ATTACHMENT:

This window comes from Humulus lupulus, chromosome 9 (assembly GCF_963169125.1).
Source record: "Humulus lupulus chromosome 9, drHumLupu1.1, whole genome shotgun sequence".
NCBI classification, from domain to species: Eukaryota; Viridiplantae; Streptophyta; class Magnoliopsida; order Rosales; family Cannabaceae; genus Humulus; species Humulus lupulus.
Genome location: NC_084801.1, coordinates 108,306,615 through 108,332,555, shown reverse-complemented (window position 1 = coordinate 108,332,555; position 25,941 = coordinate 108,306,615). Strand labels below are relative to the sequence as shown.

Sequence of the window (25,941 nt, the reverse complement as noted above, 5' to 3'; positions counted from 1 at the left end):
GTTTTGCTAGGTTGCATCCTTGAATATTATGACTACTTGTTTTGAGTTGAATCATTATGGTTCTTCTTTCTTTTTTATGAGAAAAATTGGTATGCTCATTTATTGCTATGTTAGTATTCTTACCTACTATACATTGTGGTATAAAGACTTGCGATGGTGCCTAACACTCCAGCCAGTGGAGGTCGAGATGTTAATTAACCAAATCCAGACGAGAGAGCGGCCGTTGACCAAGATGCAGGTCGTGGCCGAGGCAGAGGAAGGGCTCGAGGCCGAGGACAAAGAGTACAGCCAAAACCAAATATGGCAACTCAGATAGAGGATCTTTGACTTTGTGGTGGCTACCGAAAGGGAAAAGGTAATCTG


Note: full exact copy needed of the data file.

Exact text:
This window comes from Humulus lupulus, chromosome 9 (assembly GCF_963169125.1).
Source record: "Humulus lupulus chromosome 9, drHumLupu1.1, whole genome shotgun sequence".
NCBI classification, from domain to species: Eukaryota; Viridiplantae; Streptophyta; class Magnoliopsida; order Rosales; family Cannabaceae; genus Humulus; species Humulus lupulus.
Genome location: NC_084801.1, coordinates 108,306,615 through 108,332,555, shown reverse-complemented (window position 1 = coordinate 108,332,555; position 25,941 = coordinate 108,306,615). Strand labels below are relative to the sequence as shown.

Sequence of the window (25,941 nt, the reverse complement as noted above, 5' to 3'; positions counted from 1 at the left end):
GTTTTGCTAGGTTGCATCCTTGAATATTATGACTACTTGTTTTGAGTTGAATCATTATGGTTCTTCTTTCTTTTTTATGAGAAAAATTGGTATGCTCATTTATTGCTATGTTAGTATTCTTACCTACTATACATTGTGGTATAAAGACTTGCGATGGTGCCTAACACTCCAGCCAGTGGAGGTCGAGATGTTAATTAACCAAATCCAGACGAGAGAGCGGCCGTTGACCAAGATGCAGGTCGTGGCCGAGGCAGAGGAAGGGCTCGAGGCCGAGGACAAAGAGTACAGCCAAAACCAAATATGGCAACTCAGATAGAGGATCTTTGACTTTGTGGTGGCTACCGAAAGGGAAAAGGTAATCTG